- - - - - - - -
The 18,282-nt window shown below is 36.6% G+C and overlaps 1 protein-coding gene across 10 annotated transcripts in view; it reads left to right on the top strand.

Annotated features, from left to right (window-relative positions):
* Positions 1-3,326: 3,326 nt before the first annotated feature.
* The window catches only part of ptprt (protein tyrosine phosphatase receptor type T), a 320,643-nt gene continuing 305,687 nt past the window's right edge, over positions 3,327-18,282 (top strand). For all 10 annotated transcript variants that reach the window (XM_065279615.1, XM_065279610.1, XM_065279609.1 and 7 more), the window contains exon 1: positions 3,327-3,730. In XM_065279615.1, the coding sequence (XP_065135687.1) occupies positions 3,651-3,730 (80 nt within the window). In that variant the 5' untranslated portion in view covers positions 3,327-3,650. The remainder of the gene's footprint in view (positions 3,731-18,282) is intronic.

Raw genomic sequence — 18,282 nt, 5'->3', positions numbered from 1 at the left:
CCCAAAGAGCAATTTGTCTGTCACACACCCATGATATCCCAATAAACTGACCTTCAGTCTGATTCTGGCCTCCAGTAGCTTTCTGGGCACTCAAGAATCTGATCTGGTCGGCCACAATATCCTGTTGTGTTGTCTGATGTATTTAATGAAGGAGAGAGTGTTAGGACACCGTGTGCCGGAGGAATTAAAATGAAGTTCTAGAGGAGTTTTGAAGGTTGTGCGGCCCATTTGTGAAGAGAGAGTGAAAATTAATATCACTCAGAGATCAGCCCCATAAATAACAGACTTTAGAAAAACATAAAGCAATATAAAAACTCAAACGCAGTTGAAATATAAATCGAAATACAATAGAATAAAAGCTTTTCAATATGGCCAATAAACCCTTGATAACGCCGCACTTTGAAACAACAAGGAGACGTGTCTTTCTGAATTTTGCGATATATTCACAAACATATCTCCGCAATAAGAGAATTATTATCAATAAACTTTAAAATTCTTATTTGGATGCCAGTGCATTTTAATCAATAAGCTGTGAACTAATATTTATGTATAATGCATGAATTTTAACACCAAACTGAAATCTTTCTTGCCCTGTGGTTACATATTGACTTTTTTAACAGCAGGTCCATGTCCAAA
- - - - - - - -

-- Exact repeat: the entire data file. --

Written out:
The 18,282-nt window shown below is 36.6% G+C and overlaps 1 protein-coding gene across 10 annotated transcripts in view; it reads left to right on the top strand.

Annotated features, from left to right (window-relative positions):
* Positions 1-3,326: 3,326 nt before the first annotated feature.
* The window catches only part of ptprt (protein tyrosine phosphatase receptor type T), a 320,643-nt gene continuing 305,687 nt past the window's right edge, over positions 3,327-18,282 (top strand). For all 10 annotated transcript variants that reach the window (XM_065279615.1, XM_065279610.1, XM_065279609.1 and 7 more), the window contains exon 1: positions 3,327-3,730. In XM_065279615.1, the coding sequence (XP_065135687.1) occupies positions 3,651-3,730 (80 nt within the window). In that variant the 5' untranslated portion in view covers positions 3,327-3,650. The remainder of the gene's footprint in view (positions 3,731-18,282) is intronic.

Raw genomic sequence — 18,282 nt, 5'->3', positions numbered from 1 at the left:
CCCAAAGAGCAATTTGTCTGTCACACACCCATGATATCCCAATAAACTGACCTTCAGTCTGATTCTGGCCTCCAGTAGCTTTCTGGGCACTCAAGAATCTGATCTGGTCGGCCACAATATCCTGTTGTGTTGTCTGATGTATTTAATGAAGGAGAGAGTGTTAGGACACCGTGTGCCGGAGGAATTAAAATGAAGTTCTAGAGGAGTTTTGAAGGTTGTGCGGCCCATTTGTGAAGAGAGAGTGAAAATTAATATCACTCAGAGATCAGCCCCATAAATAACAGACTTTAGAAAAACATAAAGCAATATAAAAACTCAAACGCAGTTGAAATATAAATCGAAATACAATAGAATAAAAGCTTTTCAATATGGCCAATAAACCCTTGATAACGCCGCACTTTGAAACAACAAGGAGACGTGTCTTTCTGAATTTTGCGATATATTCACAAACATATCTCCGCAATAAGAGAATTATTATCAATAAACTTTAAAATTCTTATTTGGATGCCAGTGCATTTTAATCAATAAGCTGTGAACTAATATTTATGTATAATGCATGAATTTTAACACCAAACTGAAATCTTTCTTGCCCTGTGGTTACATATTGACTTTTTTAACAGCAGGTCCATGTCCAAA